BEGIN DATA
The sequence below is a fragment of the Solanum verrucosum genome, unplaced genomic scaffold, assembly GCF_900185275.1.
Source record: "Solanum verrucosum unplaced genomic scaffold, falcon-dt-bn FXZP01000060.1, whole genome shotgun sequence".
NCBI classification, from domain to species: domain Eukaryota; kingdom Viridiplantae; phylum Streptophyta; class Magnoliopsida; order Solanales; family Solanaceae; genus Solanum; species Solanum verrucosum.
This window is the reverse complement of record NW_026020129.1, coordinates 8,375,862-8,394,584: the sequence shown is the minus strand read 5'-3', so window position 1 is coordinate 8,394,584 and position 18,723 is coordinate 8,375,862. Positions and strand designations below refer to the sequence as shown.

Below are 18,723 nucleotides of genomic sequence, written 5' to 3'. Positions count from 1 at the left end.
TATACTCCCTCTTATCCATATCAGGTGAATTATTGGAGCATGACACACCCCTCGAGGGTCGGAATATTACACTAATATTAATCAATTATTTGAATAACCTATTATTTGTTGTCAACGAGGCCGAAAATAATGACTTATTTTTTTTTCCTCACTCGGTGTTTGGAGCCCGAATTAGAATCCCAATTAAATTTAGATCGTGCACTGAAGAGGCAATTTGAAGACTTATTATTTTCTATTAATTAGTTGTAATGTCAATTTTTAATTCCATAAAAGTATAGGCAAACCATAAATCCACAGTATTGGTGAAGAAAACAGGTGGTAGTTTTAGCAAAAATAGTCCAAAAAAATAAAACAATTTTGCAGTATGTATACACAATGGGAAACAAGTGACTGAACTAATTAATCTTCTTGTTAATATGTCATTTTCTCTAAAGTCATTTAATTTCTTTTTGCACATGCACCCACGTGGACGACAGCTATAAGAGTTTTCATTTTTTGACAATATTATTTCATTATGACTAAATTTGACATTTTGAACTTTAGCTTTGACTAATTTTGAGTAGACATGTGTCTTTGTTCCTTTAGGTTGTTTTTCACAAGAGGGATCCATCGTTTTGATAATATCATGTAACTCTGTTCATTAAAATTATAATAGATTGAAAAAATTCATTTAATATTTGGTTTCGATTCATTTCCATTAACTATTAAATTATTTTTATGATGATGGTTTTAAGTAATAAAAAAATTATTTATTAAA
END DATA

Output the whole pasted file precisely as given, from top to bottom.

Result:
The sequence below is a fragment of the Solanum verrucosum genome, unplaced genomic scaffold, assembly GCF_900185275.1.
Source record: "Solanum verrucosum unplaced genomic scaffold, falcon-dt-bn FXZP01000060.1, whole genome shotgun sequence".
NCBI classification, from domain to species: domain Eukaryota; kingdom Viridiplantae; phylum Streptophyta; class Magnoliopsida; order Solanales; family Solanaceae; genus Solanum; species Solanum verrucosum.
This window is the reverse complement of record NW_026020129.1, coordinates 8,375,862-8,394,584: the sequence shown is the minus strand read 5'-3', so window position 1 is coordinate 8,394,584 and position 18,723 is coordinate 8,375,862. Positions and strand designations below refer to the sequence as shown.

Below are 18,723 nucleotides of genomic sequence, written 5' to 3'. Positions count from 1 at the left end.
TATACTCCCTCTTATCCATATCAGGTGAATTATTGGAGCATGACACACCCCTCGAGGGTCGGAATATTACACTAATATTAATCAATTATTTGAATAACCTATTATTTGTTGTCAACGAGGCCGAAAATAATGACTTATTTTTTTTTCCTCACTCGGTGTTTGGAGCCCGAATTAGAATCCCAATTAAATTTAGATCGTGCACTGAAGAGGCAATTTGAAGACTTATTATTTTCTATTAATTAGTTGTAATGTCAATTTTTAATTCCATAAAAGTATAGGCAAACCATAAATCCACAGTATTGGTGAAGAAAACAGGTGGTAGTTTTAGCAAAAATAGTCCAAAAAAATAAAACAATTTTGCAGTATGTATACACAATGGGAAACAAGTGACTGAACTAATTAATCTTCTTGTTAATATGTCATTTTCTCTAAAGTCATTTAATTTCTTTTTGCACATGCACCCACGTGGACGACAGCTATAAGAGTTTTCATTTTTTGACAATATTATTTCATTATGACTAAATTTGACATTTTGAACTTTAGCTTTGACTAATTTTGAGTAGACATGTGTCTTTGTTCCTTTAGGTTGTTTTTCACAAGAGGGATCCATCGTTTTGATAATATCATGTAACTCTGTTCATTAAAATTATAATAGATTGAAAAAATTCATTTAATATTTGGTTTCGATTCATTTCCATTAACTATTAAATTATTTTTATGATGATGGTTTTAAGTAATAAAAAAATTATTTATTAAA